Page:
Beyond the mammogram: Paying for peace of mind

LANSING, Mich. (WOOD) -- While Michigan doctors will soon have to release breast density information to women, how patients pay for follow-up tests -- should they decide to get further screening -- is still up in the air.

A recommended yearly mammogram may not always detect cancer in women who have dense breast tissue. Women who learn their breast tissue is dense may want further testing to ensure they don't have cancer.

But that extra testing can be expensive. The question often becomes this: 'How much is peace of mind worth to you?'

Laurie Lucas said she never had a choice. She got her first annual mammogram when she turned 40 and never missed one.

But what several mammograms missed could now kill her.

Lucas didn't know she had dense breasts and the fibrous tissues makes it harder for a mammogram to spot cancer.

"If I had known that, I would have pushed for an ultrasound then. But nobody ever told me that," Lucas said.

Lucas had an abnormal mammogram in 2013. Her doctor ordered another mammogram and an ultrasound. After the second mammogram was considered 'normal,' her doctor canceled the ultrasound.

"You trust what your doctor tells you," Lucas said. "If a doctor comes out and says, 'We don't need to do further testing. You're fine,' you believe that."

Now, less than two years after her doctor cleared that second mammogram and canceled the follow-up ultrasound, Lucas has stage four breast cancer, which has metastasized -- it's spreading.

Laurie Lucas, who developed breast cancer that wasn't caught early enough due to her dense breast tissue.

"I'm going to lose my life because of their mistake. And that's pretty hard to take." —Laurie Lucas, a breast cancer patient

New state legislation aims to prevent another story like Lucas'. Michigan's dense breast notification law, which goes into effect June 1, requires doctors to tell their patients if they have dense breasts and explain what that means.

But that's as far as the legislation goes. There's no guarantee insurance will then cover further testing.

"Then you have to decide, can I afford to pursue this? And if you can't afford to pursue it, what are you left with?" Richard Murdock, the executive director of the Michigan Association of Health Plans said.

Richard Murdock, the executive director of the Michigan Association of Health Plans.
(Murdock.)

His nonprofit is an advocate for affordable and accessible health care in Michigan.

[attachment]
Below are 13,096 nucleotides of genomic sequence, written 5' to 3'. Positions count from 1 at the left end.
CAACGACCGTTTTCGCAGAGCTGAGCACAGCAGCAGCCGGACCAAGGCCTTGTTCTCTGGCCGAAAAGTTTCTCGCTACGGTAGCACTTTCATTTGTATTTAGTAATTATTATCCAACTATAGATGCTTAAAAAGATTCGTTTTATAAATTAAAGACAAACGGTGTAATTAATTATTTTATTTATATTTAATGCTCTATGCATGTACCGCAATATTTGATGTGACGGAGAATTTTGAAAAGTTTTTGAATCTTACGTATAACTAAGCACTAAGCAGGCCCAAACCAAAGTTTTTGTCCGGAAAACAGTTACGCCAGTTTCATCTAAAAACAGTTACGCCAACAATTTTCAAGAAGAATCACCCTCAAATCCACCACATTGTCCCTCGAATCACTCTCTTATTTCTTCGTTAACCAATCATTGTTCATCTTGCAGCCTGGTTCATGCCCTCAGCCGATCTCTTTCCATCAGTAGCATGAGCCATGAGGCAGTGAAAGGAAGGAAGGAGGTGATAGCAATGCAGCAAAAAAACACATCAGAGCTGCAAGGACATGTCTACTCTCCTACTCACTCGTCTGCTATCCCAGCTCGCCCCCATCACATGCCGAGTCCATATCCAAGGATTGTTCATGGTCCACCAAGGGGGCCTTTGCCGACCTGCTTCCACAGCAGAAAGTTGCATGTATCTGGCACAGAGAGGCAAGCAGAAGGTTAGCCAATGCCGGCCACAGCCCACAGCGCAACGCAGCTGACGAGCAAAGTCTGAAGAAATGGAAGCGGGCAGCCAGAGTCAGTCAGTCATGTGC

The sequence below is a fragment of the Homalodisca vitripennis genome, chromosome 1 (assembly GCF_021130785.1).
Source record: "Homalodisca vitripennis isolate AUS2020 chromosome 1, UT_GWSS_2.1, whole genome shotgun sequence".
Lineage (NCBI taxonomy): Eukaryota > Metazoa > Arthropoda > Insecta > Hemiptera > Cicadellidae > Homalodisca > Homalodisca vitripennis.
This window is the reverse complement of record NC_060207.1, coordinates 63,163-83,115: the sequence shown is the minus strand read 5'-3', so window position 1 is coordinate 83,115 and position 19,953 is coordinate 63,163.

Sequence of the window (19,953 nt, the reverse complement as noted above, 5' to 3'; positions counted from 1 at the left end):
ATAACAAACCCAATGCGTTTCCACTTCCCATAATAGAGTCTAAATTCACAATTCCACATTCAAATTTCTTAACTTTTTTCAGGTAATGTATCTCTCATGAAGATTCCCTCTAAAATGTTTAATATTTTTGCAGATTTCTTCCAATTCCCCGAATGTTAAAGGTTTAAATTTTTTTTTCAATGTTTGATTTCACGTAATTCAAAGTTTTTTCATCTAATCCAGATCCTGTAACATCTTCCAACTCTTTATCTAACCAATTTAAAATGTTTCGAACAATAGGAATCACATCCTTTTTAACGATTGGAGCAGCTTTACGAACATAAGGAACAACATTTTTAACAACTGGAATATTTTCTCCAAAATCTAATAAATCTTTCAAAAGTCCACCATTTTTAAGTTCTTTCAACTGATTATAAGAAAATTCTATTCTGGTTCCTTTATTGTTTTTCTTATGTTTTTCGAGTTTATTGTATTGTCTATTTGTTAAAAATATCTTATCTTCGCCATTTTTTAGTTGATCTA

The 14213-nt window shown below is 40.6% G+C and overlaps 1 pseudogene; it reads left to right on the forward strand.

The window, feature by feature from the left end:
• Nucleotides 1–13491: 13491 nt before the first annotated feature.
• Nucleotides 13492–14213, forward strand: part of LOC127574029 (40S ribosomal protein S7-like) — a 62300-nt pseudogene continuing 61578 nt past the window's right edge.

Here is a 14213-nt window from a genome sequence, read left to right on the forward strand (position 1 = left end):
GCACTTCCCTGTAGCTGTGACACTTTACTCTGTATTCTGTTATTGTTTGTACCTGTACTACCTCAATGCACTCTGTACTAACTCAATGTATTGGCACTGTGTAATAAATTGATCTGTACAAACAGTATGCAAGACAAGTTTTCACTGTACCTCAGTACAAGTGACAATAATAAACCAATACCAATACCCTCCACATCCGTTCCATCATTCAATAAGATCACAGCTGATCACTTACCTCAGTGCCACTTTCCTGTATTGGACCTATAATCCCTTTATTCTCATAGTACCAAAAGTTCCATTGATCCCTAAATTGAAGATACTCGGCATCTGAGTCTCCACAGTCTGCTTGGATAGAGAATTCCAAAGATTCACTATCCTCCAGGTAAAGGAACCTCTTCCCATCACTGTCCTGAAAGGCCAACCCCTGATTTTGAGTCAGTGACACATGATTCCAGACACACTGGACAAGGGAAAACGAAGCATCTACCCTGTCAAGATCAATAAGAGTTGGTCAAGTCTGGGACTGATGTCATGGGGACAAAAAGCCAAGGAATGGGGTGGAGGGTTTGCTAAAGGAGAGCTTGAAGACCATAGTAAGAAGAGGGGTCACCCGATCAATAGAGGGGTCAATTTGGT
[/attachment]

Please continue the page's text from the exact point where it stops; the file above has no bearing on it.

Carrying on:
Murdock said even if you learn you have dense breasts, you may have to pay for further testing out of your own pocket.

He said doctors and insurance companies are waiting to hear what added tests the U.S. Preventive Services Task Force and American Cancer Society consider effective.

Murdock urges patients to investigate, have appropriate conversations with their primary care providers and make sure those providers are communicating with radiologists and other specialists so patients are able to make informed decisions about additional tests. Otherwise, patients may be surprised when they get the bill for added tests they requested.

Target 8 examined the costs of added tests including a breast ultrasound, tomosynthesis or 3-D mammogram, and a breast MRI.

According to Healthcare Blue Book, the fair price of a breast ultrasound in West Michigan is roughly $130.

Mercy Health says a 3-D mammogram runs about $150.

What's considered the most comprehensive test is also the most expensive, Target 8 found. The fair price of an MRI costs nearly $1,400.


"If they go forward without consulting with their provider or insurance company, that may result in terms of out-of-pocket expense and that's unfortunate. We don't need to go there." —Richard Murdock, MAHP executive director

Several states have already passed laws requiring insurance companies to pay for breast ultrasounds for women with dense breasts.

Murdock said Michigan isn't behind the ball. He pointed out if Michigan lawmakers require insurance companies to cover additional tests, taxpayers could end up paying for those extra services.

"Under the Affordable Care Act, if you do add additional mandates to a benefit package that go beyond the services that are required, then it's the obligation of the state to fund that at 100 percent. Then it becomes a state cost," said Murdock.

If a patient is willing to pay out of pocket, they should do their homework. Target 8 has shown there are cost variances from facility to facility in West Michigan.

According to Healthcare Blue Book, the cost of a breast MRI in West Michigan ranges from $938 to more than $3,806.

You can file with the State Insurance Commissioner if you believe your insurance company should have to pay for certain tests.

The Insurance Commissioner will review your concerns and has the final say on whether your insurance company should pay up.

 

Resources

Healthcare Blue Book

State Insurance Commissioner

Online:

A GoFundMe account for Lucas

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